Legendary Tales: Frank Penn (Published in Fulham's Official Matchday Programme)
Football historian Peter Kenny Jones recalls the exploits of the former Fulham star...
Born: Edmonton, 15.04.1896
Died: St Pancras, 19.12.1966
Debut: 30.08.1919 v South Shields
FULHAM HAVE had many stalwarts who have spent huge parts of their footballing career, and indeed their lives, at Craven Cottage. One such example of this is the speedy winger, Frank Penn. Penn arrived in 1915 and is an unadulterated one club man.
From 1915 to 1934, Penn represented the club on 459 occasions across 19 seasons where he scored 52 goals. Penn’s relationship with Fulham was extended beyond his playing days; he went on to become a trainer with the first-team. He was in this role until 1965, meaning he spent 50 years in total with the Club.
Penn’s playing style was exciting, he was a fast winger with a great crossing ability. He also added to the attack, picking up goals throughout his playing career that was interrupted by World War One. During the war, Penn served with the Royal Fighting Corps, where his engineering and mechanic skills were invaluable.
His time at the club was spent mostly in the Second Division, although the club did drop to Division Three South toward the end of Penn’s time with the Whites.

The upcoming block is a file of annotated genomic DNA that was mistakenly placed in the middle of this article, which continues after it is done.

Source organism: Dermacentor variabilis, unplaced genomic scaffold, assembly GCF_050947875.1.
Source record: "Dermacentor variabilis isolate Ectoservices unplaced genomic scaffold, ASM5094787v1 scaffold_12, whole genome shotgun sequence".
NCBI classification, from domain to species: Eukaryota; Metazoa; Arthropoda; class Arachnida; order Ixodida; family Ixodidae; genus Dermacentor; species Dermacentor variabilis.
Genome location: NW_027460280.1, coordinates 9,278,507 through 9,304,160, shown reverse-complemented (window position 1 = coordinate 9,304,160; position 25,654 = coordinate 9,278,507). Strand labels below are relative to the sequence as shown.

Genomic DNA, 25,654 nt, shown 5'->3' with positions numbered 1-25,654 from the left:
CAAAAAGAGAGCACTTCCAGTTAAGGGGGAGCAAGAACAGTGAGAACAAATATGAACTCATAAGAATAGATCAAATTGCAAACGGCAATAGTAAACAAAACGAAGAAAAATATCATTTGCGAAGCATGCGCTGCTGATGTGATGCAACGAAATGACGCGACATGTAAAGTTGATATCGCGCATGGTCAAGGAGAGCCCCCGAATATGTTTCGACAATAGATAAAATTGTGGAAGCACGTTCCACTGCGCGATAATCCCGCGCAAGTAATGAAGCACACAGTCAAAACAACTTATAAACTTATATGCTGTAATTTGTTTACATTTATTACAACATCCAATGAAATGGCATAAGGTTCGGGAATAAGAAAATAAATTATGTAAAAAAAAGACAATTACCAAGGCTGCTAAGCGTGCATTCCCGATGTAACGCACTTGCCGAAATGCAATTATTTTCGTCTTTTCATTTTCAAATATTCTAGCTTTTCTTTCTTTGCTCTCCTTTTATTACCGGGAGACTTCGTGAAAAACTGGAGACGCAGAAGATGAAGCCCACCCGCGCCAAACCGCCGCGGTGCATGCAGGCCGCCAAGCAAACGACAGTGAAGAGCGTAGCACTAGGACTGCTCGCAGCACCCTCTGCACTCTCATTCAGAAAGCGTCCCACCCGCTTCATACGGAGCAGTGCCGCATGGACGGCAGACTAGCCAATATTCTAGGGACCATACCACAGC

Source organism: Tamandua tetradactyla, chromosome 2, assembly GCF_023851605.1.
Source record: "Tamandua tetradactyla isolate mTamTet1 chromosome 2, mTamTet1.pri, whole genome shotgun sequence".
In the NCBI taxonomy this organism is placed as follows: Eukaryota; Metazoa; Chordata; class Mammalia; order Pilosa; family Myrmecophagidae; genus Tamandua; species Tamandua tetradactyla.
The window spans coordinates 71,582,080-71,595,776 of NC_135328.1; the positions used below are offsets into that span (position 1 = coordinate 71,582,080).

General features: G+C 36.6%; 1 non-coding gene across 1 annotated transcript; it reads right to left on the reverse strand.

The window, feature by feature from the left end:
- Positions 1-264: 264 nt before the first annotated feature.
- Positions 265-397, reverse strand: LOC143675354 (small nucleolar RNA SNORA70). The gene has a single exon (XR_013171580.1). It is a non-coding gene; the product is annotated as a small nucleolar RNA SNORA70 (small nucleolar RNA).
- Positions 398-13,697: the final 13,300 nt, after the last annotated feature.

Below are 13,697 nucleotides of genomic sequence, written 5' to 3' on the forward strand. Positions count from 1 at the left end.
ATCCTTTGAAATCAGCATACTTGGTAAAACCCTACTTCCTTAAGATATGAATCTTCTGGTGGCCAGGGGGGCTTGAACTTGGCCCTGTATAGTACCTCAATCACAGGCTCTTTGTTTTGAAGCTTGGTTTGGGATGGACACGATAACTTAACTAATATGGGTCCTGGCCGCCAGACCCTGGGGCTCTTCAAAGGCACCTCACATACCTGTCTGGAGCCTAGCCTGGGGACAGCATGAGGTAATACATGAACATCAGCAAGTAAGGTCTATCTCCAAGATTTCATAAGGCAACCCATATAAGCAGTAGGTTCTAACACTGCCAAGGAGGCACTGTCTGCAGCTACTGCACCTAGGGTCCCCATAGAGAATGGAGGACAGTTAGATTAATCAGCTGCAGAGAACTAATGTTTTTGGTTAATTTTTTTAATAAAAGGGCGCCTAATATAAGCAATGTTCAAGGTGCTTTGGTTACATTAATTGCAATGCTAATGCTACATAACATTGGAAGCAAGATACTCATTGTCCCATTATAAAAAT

Unfortunately, his career was not littered with many trophies. Penn was part of a Fulham side that lost the 1919 Victory Cup Final to Arsenal. Despite the loss, this was a crucial moment of Penn’s career as from then on, he really nailed down his first-team place at the Cottage.
In October 1926, Penn was part of a Football Association XI that defeated an Army XI, delivering him the only honour. He failed to win an England cap, despite trialling in 1919 during a North-versus-South game.
For all his notable footballing ability, Penn will always be remembered for his loyalty. During his time with Fulham, he set a new appearance record which was completed at 459 games following his final appearance against West Ham United in 1934. He held this record for thirty years and has since only been surpassed by three men, Les Barrett, Eddie Lowe and Johnny Haynes.
His immediate transition into trainer following his career shows how keen Penn was to remain a part of the Fulham set-up. He later qualified as a physiotherapist, again an important demonstration of his desire to keep working for the Club he loved. When he retired from his role in 1965, he had worked under 13 different managers across 50 years. Penn died a year later, aged 70 in 1966.
Penn spent nearly his entire life with Fulham. The bond he shared with the Club was apparent and his tireless work to remain a key part of the fabric of Craven Cottage was admirable. He may not have been a household name, nor the most successful man in football but Frank Penn is certainly a Fulham legend.
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